**TIP: When creating your monthly budget, set aside a portion for emergencies. Regardless of whether you use it sooner or later, always set aside a budget for unforeseen events. Let it grow until such time you need it. Set instances where it can be used like hospital bills, maintenance medication, etc. Don’t include special occasions like Christmas or birthdays, otherwise your emergency budget will be depleted even before an actual emergency occurs. **
2. The Curse of the Fine Print Nobody reads the fine print.
Well, we should definitely start reading the fine details of the terms and conditions of any agreement before we put our signatures on the pieces of papers. In many cases, especially when it comes to life insurance and funeral plans, we start feeling safe and relaxed once we finish paying for them. Until such time we’re meant to use them.
During the pandemic, it was hard enough to deal with the loss of a loved one. What’s even harder is finding out that the insurance or funeral plans we worked so hard to pay over the years can only cover so little of the actual cost (e.g. “I thought it was supposed to cover this much and such?”) and finding out that terms and conditions changed a month or years before.
“Jenny lost her grandfather in May 2021 due to health complications brought about by old age. As they were preparing to have her grandfather’s remains transferred from the hospital to the funeral home, her family was horrified to find out that the memorial plan her grandfather paid for so many years will not cover even half of the funeral costs due to bankruptcy. Jenny checked the plan provider online and found out that thousands of plan holders shared the same problems, some even dealing with the company for over 10 years. ‘If we have known earlier, we would have planned and cut our losses’.”
**TIP: Do a background check on the provider. Are they legitimate? What do people say about them? Are they doing alright financially? At any indication, or even a gut feel, that something is not right, contact your agent and discuss your options immediately. Take the deal that would best benefit you and balance the cost of your annual payments. **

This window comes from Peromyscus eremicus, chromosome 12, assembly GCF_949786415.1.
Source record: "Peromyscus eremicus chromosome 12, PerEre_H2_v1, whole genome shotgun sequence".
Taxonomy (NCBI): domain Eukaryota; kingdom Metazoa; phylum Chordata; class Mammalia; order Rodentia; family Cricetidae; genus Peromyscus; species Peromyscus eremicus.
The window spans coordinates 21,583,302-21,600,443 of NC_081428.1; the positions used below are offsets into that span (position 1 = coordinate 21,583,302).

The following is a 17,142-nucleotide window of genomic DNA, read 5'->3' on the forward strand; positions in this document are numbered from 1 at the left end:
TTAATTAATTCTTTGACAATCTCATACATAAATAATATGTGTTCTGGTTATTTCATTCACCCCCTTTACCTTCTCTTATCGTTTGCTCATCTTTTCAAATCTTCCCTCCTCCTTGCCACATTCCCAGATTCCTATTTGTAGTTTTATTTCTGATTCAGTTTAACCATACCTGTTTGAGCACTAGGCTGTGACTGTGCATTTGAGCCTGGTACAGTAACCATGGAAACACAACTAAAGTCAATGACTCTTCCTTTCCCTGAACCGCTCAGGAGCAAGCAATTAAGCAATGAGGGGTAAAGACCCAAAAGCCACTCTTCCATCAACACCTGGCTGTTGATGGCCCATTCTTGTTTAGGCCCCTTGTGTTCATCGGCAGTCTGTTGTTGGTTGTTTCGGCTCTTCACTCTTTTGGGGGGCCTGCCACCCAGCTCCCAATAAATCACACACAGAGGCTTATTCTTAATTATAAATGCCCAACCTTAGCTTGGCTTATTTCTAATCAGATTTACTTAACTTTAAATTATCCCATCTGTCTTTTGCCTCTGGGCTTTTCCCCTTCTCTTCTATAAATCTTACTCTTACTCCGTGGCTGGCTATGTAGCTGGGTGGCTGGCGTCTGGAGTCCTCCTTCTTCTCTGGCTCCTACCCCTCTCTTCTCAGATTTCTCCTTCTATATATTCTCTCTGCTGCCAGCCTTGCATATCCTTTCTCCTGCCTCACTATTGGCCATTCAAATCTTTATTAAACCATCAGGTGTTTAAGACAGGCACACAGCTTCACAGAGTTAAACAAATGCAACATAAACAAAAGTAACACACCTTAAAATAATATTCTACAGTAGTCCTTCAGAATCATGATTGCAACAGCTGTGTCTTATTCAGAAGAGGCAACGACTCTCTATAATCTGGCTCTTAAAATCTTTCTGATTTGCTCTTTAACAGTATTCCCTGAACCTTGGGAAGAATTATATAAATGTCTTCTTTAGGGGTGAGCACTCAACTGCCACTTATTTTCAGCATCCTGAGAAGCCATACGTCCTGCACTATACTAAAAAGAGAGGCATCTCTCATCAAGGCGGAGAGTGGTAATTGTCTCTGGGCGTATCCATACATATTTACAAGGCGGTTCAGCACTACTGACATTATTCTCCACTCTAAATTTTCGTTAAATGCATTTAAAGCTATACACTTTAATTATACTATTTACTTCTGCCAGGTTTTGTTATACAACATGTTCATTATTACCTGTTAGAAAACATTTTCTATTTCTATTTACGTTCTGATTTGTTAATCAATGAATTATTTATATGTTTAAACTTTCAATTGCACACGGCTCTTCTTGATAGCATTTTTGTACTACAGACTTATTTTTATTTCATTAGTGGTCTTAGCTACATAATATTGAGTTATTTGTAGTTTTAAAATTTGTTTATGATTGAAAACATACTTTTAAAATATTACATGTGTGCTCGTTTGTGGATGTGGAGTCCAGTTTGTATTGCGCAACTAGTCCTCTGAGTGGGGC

1. The House of Horrors Buying a house or any form of real estate is not easy. Most of the time it takes most, if not all, of our life’s savings. And it can be exciting to move in for the first time. It’s a dream come true!
Until you realize that the house you got for a cheap price comes with so many hidden horrors that instead of saving, you end up spending more. In most cases, it usually involves the developer’s use of substandard materials in the foundation of the house itself.
It can be brickwork that was hastily and haphazardly done that cracks and falls after a really wet and cold season. Or it can be woodwork that skipped treatment and waterproofing, leading to termites eating through your house after a year or doors continuously jamming as it expanded while absorbing moisture over time.
“After living in her dream home for a year, Sheila realized that the house that cost her entire life savings is breaking down, despite being newly built. The wood flooring of the second floor was almost 100% eaten up by termites, the chrome fixtures have rusted, and the walls were starting to show cracks. She later found that the entire subdivision she’s living in was built on substandard materials.”
**TIP: Before buying a house, closely inspect the foundation, woodwork, fixtures, and other things in the house. You can also ask an expert opinion on what type of finishing should furniture, fixtures, and other items in the house should have depending on the climate, temperature, and location of the house. Do a little bit of research on what types last longer so you can save more in the long run. **
Names used in this story are false to protect the identity of the people involved.
Yikes! Hopefully, we don’t get to experience these incidents but it still doesn’t hurt to be more careful and vigilant.
Pero nakakatakot parin ang makapos bago pa man dumating ang sahod!